Today you can click on the image and read what I was reading and someone else’s thoughts on downsizing.
My downsizing is ongoing. Often when we are involved in something we find other people who are involved in the same pursuit.
It doesn’t matter if it is eldercare, or downsizing, or painting a good watercolor graduated wash. It is good to learn of other perspectives and reframe our own. Nudges like this from the Universe help us remember that there are positive ways to look at even horrendous circumstances.
Reynolds Price’s book, “A Whole New Life,” provided me with a new perspective on my life when I read it in the 1990s during a difficult time. Here’s an interview Terry Gross made with Price in 1994.
Viktor Frankl’s book, “Man’s Search for Meaning,” helped me during another difficult time when I was an undergraduate in university. (It is also an interesting book to reread as you age.)
Readers of my blog will know that I found Roz Chast’s book on her relationship with her aging parents a wonderful delight when I was in the midst of eldercare for Dick’s parents. (This link is to my blog post about eldercare in which I mention the book at the very end under “Recommended Reading.” You can find the book at your local bookseller. My copy is in some box, stacked in storage…
What’s Important About Downsizing?
Some people may tell you that by downsizing you’re making space for yourself in your life. (And other happy quips like that. Frankly I just want to slap those people. I love being surrounded by the thousands of books that shaped my mind!
So that brings us back to the following truth (which is not as difficult to cope with as the three books referred to above):
It is NEVER TOO EARLY to start downsizing.
It is going to take much longer than you think, even if your plans aren’t exploded by something like a pandemic.
If you have kids or relatives who might end up cleaning up after you die do not be so rude and unthinking as to leave it all for them to do.
Do it now.
It doesn’t get easier. The longer you let it go the more things can go wrong. (Like everything, even your valuable stuff you want Aunt Jane to have, ends up in a landfill!)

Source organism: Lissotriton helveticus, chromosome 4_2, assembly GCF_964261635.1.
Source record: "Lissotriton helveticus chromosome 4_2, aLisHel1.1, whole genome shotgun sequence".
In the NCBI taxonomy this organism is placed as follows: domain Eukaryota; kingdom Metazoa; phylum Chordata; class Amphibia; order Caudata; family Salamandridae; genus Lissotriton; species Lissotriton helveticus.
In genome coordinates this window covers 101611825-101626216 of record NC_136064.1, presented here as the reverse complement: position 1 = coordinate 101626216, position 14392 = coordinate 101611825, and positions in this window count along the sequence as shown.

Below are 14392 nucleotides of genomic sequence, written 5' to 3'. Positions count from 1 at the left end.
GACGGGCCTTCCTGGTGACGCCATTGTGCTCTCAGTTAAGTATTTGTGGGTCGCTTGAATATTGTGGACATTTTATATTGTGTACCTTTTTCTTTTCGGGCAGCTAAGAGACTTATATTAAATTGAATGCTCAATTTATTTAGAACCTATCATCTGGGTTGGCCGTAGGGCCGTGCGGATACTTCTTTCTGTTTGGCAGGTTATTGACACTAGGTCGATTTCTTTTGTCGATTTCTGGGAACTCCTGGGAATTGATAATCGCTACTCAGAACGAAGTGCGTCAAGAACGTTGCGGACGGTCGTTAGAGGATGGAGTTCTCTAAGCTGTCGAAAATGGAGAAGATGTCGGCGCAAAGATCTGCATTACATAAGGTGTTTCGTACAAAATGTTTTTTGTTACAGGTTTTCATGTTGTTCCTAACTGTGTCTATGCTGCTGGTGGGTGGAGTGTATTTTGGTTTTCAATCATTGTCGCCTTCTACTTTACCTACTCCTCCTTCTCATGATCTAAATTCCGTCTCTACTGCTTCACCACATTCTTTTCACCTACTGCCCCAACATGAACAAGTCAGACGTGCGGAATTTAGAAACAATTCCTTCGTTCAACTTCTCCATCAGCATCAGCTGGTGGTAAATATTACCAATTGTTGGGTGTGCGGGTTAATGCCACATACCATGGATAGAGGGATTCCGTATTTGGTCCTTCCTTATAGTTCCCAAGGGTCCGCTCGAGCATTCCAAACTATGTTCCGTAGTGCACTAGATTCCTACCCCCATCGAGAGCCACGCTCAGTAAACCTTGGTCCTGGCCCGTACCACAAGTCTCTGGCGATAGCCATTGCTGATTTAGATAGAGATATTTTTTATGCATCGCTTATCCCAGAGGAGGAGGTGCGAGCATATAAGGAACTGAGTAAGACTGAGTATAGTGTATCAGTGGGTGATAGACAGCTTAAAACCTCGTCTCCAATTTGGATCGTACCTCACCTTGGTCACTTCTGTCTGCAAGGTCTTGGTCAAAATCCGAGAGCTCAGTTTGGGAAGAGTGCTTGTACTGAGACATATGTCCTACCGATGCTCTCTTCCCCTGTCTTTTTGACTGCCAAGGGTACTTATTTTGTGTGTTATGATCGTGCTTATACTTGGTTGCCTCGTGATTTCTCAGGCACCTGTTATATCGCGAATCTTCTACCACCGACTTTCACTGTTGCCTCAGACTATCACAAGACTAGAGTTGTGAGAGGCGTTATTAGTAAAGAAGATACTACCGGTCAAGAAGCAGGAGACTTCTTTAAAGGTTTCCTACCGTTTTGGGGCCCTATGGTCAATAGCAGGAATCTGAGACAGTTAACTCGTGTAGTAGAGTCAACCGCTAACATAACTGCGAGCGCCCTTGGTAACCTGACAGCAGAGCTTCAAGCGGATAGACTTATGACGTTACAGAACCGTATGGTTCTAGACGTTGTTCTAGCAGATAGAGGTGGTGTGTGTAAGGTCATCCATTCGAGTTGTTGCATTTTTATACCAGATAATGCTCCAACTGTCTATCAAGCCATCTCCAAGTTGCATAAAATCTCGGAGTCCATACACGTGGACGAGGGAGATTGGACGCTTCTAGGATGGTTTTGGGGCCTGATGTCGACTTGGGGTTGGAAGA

I have found that downsizing (coming so quickly after cataract surgery took away my “comfort blanket” of being able to draw myself out of any box), has been a time where I have had to look at my entire life and make decisions about who I am and what matters—not for some stupid online profile to explain myself to strangers; but so that I can update myself into someone I still recognize.
If you want to like that person you’re becoming, start downsizing!
Thank you for this, Roz. Perfect timing and a perfect way to reframe. Also a perfect sketch with a perfectly dried out Tombow fude.
Beverlee, glad it came at a good time. Good luck with all your downsizing efforts. Pace yourself. And I’m glad you enjoyed that dried out pen sketch. I can’t help myself!
I started a major purge in 2020 and unloaded 8 black trash bags of just paper documents and items I had been hauling from home to home every time I’ve moved since I was in college. I also gave away clothes, some books, knicknacks, 3 full boxes of xeroxed journal articles from my graduate research, and there is STILL MORE. But it did feel good to do as much as I did. The attic is about 40% emptier. This is a good reminder to keep at it.
Congratulations on getting the process going. Now you can whittle down that 60%. I’m cheering you on!
“…just want to slap those people” = priceless!
You know it’s true. And you know you want to too! I’ve seen that look on your face!
After moving both our mothers to one room studio apartments, and having to empty and sell two family homes, I know only too well about downsizing!!! The experience has certainly given us reason for pause and think about what WE would actually take with us under similar circumstances. Thanks for the reminder to accelerate the purge of excess baggage accumulated over almost 7 decades!